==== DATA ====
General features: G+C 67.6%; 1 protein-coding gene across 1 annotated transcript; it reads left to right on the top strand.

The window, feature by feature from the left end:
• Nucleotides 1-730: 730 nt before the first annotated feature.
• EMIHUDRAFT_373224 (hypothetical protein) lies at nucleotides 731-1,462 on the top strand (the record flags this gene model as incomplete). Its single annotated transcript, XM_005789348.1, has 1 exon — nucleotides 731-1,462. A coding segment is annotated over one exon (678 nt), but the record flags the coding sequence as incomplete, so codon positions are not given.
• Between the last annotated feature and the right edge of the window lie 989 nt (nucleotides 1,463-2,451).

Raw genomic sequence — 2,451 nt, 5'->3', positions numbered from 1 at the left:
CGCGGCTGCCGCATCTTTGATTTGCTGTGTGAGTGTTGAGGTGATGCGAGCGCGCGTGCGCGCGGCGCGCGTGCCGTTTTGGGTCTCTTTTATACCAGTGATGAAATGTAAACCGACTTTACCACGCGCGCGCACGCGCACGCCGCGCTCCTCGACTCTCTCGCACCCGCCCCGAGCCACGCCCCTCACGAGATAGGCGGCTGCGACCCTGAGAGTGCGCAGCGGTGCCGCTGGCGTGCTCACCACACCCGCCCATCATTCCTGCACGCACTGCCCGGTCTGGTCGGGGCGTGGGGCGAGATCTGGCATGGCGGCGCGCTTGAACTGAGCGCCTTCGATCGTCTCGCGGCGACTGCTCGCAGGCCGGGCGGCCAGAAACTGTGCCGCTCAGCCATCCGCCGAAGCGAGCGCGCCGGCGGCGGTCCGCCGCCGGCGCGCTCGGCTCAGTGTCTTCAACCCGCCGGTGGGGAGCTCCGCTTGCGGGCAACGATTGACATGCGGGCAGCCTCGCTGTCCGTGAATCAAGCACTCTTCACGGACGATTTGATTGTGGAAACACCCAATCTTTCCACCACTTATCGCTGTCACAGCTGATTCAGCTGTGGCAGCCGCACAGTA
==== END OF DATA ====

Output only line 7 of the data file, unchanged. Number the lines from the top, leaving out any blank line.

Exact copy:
CGCGGCTGCCGCATCTTTGATTTGCTGTGTGAGTGTTGAGGTGATGCGAGCGCGCGTGCGCGCGGCGCGCGTGCCGTTTTGGGTCTCTTTTATACCAGTGATGAAATGTAAACCGACTTTACCACGCGCGCGCACGCGCACGCCGCGCTCCTCGACTCTCTCGCACCCGCCCCGAGCCACGCCCCTCACGAGATAGGCGGCTGCGACCCTGAGAGTGCGCAGCGGTGCCGCTGGCGTGCTCACCACACCCGCCCATCATTCCTGCACGCACTGCCCGGTCTGGTCGGGGCGTGGGGCGAGATCTGGCATGGCGGCGCGCTTGAACTGAGCGCCTTCGATCGTCTCGCGGCGACTGCTCGCAGGCCGGGCGGCCAGAAACTGTGCCGCTCAGCCATCCGCCGAAGCGAGCGCGCCGGCGGCGGTCCGCCGCCGGCGCGCTCGGCTCAGTGTCTTCAACCCGCCGGTGGGGAGCTCCGCTTGCGGGCAACGATTGACATGCGGGCAGCCTCGCTGTCCGTGAATCAAGCACTCTTCACGGACGATTTGATTGTGGAAACACCCAATCTTTCCACCACTTATCGCTGTCACAGCTGATTCAGCTGTGGCAGCCGCACAGTA